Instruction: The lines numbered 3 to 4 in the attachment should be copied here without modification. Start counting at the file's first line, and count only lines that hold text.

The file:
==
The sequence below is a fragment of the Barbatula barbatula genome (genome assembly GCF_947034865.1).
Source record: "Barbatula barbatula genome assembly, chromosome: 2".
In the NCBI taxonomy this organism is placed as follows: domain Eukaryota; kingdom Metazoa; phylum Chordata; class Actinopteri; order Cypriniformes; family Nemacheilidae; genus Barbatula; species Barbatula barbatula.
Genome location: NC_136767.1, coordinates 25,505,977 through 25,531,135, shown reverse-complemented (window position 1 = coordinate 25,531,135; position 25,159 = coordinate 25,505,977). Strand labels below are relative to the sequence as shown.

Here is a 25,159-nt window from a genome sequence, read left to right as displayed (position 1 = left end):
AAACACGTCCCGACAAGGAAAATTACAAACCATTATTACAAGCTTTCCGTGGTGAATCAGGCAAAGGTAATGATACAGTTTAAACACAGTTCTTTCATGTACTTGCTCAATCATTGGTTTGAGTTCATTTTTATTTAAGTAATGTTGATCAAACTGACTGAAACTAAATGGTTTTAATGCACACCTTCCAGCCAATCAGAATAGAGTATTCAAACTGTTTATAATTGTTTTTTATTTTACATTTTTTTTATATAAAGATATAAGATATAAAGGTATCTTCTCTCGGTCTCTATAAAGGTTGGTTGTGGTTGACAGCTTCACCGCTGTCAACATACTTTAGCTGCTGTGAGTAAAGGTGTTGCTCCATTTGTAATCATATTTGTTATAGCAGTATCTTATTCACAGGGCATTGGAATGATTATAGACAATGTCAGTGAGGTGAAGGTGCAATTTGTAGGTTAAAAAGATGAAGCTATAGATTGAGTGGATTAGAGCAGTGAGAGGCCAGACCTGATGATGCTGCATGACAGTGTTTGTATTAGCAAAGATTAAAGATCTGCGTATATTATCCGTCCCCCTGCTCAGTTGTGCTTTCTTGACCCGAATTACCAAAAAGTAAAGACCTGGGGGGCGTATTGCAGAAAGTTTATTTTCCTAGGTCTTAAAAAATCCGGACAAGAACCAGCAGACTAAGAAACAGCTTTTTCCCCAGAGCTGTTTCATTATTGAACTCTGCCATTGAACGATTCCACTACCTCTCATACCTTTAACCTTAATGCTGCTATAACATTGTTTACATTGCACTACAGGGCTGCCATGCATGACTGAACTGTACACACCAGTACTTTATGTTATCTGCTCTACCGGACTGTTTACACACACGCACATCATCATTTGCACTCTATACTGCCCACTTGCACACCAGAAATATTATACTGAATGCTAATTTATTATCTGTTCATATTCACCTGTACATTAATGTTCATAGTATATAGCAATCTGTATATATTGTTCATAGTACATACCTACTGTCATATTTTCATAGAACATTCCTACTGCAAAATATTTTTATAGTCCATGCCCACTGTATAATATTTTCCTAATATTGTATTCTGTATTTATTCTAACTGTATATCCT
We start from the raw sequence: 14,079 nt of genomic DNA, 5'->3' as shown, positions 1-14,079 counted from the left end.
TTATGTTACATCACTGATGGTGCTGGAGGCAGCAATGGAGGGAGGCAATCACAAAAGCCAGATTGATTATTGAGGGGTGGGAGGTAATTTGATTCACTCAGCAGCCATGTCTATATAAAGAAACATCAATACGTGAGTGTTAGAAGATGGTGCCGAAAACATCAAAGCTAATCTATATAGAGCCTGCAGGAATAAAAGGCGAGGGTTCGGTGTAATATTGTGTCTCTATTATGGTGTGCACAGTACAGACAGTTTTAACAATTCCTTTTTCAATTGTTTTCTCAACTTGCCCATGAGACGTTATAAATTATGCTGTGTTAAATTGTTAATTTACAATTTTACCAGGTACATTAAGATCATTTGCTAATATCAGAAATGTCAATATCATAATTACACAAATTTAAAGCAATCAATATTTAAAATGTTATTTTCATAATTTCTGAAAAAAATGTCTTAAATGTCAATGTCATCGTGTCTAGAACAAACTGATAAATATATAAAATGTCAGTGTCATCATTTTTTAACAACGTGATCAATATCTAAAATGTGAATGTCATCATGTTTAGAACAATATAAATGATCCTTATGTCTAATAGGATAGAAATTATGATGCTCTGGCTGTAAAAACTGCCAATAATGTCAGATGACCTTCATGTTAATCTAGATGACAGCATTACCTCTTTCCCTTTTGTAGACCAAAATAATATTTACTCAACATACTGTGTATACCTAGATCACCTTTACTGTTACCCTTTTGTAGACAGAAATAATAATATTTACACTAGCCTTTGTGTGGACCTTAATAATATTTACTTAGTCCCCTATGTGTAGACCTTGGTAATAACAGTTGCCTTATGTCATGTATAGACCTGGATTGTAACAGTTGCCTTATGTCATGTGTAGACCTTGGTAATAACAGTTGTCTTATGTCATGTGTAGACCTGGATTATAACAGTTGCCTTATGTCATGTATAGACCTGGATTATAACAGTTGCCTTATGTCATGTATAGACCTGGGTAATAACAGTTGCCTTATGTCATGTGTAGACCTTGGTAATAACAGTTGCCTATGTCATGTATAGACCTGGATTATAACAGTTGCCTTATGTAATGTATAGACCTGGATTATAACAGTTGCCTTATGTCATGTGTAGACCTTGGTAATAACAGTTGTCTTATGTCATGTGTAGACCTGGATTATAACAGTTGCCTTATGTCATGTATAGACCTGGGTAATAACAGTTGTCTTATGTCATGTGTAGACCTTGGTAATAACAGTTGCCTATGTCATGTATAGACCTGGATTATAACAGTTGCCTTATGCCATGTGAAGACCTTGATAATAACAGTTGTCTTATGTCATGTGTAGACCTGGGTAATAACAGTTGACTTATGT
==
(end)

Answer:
In the NCBI taxonomy this organism is placed as follows: domain Eukaryota; kingdom Metazoa; phylum Chordata; class Actinopteri; order Cypriniformes; family Nemacheilidae; genus Barbatula; species Barbatula barbatula.
Genome location: NC_136767.1, coordinates 25,505,977 through 25,531,135, shown reverse-complemented (window position 1 = coordinate 25,531,135; position 25,159 = coordinate 25,505,977). Strand labels below are relative to the sequence as shown.